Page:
open access

Vol 63, No 2 (2004)
ORIGINAL ARTICLES
Published online: 2004-03-12
Submitted: 2012-02-06
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The topographical anatomy and arterial supply of the thyroid and parathyroid glands in the budgerigar (Melopsittacus undulatus)

Radek T, Piasecki T
Folia Morphol 2004;63(2):163-171.

open access

Vol 63, No 2 (2004)
ORIGINAL ARTICLES
Published online: 2004-03-12
Submitted: 2012-02-06

Abstract

This investigation was conducted on 30 adult, male and female budgerigars. The thyroid and parathyroid glands adhere to each other on both sides of the body and are surrounded by a common connective tissue capsule. The glandular “cluster” on the right side was cranial and dorsal in relation to that on the left.
The thyroid glands were most often supplied with blood by the following glandular arteries: the caudal thyroid (1–4), the cranial thyroid (1–3) and the middle thyroid (1 or 2). The caudal thyroid generally branched from the oesophagotracheobronchial artery. On the right side the cranial and middle thyroid arteries most commonly originated from the ascending oesophageal artery, whereas on the left side they separated from the common trunk of the comes nervi vagi and the ascending oesophageal artery. On each side of the body a single gland was supplied with blood by between 1 and 6 arteries (in most cases by 2–3). On average, the number of thyroid arteries on the right side was statistically significantly higher than the number on the left. The parathyroid artery (1–2) most commonly originated from the caudal thyroid artery, generally separating from this artery under the fibrosus capsule of the glandular “cluster”.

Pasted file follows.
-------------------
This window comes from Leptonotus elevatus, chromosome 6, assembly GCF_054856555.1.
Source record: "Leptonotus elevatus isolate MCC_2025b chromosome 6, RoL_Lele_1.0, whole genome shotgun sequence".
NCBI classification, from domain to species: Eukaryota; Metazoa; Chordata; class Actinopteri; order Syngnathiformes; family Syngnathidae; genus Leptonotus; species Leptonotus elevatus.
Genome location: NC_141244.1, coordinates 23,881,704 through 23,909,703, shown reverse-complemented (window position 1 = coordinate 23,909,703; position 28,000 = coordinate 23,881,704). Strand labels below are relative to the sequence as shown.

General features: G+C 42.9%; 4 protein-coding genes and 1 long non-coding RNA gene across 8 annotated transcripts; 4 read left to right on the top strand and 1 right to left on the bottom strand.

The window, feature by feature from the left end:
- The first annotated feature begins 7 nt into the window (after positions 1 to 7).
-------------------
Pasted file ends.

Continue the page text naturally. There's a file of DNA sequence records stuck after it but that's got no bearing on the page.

Abstract

This investigation was conducted on 30 adult, male and female budgerigars. The thyroid and parathyroid glands adhere to each other on both sides of the body and are surrounded by a common connective tissue capsule. The glandular “cluster” on the right side was cranial and dorsal in relation to that on the left.
The thyroid glands were most often supplied with blood by the following glandular arteries: the caudal thyroid (1–4), the cranial thyroid (1–3) and the middle thyroid (1 or 2). The caudal thyroid generally branched from the oesophagotracheobronchial artery. On the right side the cranial and middle thyroid arteries most commonly originated from the ascending oesophageal artery, whereas on the left side they separated from the common trunk of the comes nervi vagi and the ascending oesophageal artery. On each side of the body a single gland was supplied with blood by between 1 and 6 arteries (in most cases by 2–3). On average, the number of thyroid arteries on the right side was statistically significantly higher than the number on the left. The parathyroid artery (1–2) most commonly originated from the caudal thyroid artery, generally separating from this artery under the fibrosus capsule of the glandular “cluster”.
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Keywords

budgerigar; thyroid gland; parathyroid glands; topography; thyroid artery; parathyroid artery

About this article
Title

The topographical anatomy and arterial supply of the thyroid and parathyroid glands in the budgerigar (Melopsittacus undulatus)

Journal

Folia Morphologica

Issue

Vol 63, No 2 (2004)

Pages

163-171

Published online

2004-03-12

Bibliographic record

Folia Morphol 2004;63(2):163-171.

Keywords

budgerigar
thyroid gland
parathyroid glands
topography
thyroid artery
parathyroid artery

Authors

Radek T
Piasecki T

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